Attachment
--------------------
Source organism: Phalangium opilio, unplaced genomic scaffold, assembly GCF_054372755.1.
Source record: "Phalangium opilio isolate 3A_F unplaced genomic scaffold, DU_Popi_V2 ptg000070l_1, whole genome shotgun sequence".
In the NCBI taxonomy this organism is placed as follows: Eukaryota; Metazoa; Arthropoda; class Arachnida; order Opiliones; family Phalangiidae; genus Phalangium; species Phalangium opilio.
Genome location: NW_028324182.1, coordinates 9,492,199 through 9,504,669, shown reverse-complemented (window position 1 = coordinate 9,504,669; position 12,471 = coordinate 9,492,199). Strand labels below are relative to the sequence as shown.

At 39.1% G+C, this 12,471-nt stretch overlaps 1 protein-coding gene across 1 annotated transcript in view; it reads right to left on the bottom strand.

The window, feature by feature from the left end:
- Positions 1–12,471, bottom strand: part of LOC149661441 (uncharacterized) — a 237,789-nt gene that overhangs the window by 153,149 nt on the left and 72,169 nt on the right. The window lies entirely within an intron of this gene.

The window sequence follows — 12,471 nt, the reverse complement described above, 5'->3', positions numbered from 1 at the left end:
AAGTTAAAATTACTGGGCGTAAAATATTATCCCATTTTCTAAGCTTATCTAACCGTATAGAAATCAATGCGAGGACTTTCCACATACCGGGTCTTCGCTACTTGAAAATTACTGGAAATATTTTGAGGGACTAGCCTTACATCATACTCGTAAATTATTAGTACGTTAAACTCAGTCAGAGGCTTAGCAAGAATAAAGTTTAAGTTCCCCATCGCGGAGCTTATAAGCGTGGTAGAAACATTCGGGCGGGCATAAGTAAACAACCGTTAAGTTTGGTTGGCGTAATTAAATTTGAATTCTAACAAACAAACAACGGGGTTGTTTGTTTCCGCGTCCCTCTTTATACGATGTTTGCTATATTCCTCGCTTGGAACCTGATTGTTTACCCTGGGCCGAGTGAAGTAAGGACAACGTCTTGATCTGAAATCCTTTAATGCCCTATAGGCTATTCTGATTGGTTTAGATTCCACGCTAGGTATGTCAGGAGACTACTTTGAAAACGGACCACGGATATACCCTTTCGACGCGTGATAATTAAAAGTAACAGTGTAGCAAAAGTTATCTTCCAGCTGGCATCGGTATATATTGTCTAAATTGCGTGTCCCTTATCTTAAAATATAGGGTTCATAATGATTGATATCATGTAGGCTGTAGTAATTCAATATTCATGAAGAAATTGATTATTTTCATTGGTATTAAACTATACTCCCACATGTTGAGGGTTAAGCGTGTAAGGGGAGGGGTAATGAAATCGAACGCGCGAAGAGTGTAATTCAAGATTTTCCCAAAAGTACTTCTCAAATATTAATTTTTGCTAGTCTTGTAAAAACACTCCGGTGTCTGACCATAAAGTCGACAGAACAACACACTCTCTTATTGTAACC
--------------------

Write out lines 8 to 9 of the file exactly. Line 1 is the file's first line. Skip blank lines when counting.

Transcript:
The window sequence follows — 12,471 nt, the reverse complement described above, 5'->3', positions numbered from 1 at the left end:
AAGTTAAAATTACTGGGCGTAAAATATTATCCCATTTTCTAAGCTTATCTAACCGTATAGAAATCAATGCGAGGACTTTCCACATACCGGGTCTTCGCTACTTGAAAATTACTGGAAATATTTTGAGGGACTAGCCTTACATCATACTCGTAAATTATTAGTACGTTAAACTCAGTCAGAGGCTTAGCAAGAATAAAGTTTAAGTTCCCCATCGCGGAGCTTATAAGCGTGGTAGAAACATTCGGGCGGGCATAAGTAAACAACCGTTAAGTTTGGTTGGCGTAATTAAATTTGAATTCTAACAAACAAACAACGGGGTTGTTTGTTTCCGCGTCCCTCTTTATACGATGTTTGCTATATTCCTCGCTTGGAACCTGATTGTTTACCCTGGGCCGAGTGAAGTAAGGACAACGTCTTGATCTGAAATCCTTTAATGCCCTATAGGCTATTCTGATTGGTTTAGATTCCACGCTAGGTATGTCAGGAGACTACTTTGAAAACGGACCACGGATATACCCTTTCGACGCGTGATAATTAAAAGTAACAGTGTAGCAAAAGTTATCTTCCAGCTGGCATCGGTATATATTGTCTAAATTGCGTGTCCCTTATCTTAAAATATAGGGTTCATAATGATTGATATCATGTAGGCTGTAGTAATTCAATATTCATGAAGAAATTGATTATTTTCATTGGTATTAAACTATACTCCCACATGTTGAGGGTTAAGCGTGTAAGGGGAGGGGTAATGAAATCGAACGCGCGAAGAGTGTAATTCAAGATTTTCCCAAAAGTACTTCTCAAATATTAATTTTTGCTAGTCTTGTAAAAACACTCCGGTGTCTGACCATAAAGTCGACAGAACAACACACTCTCTTATTGTAACC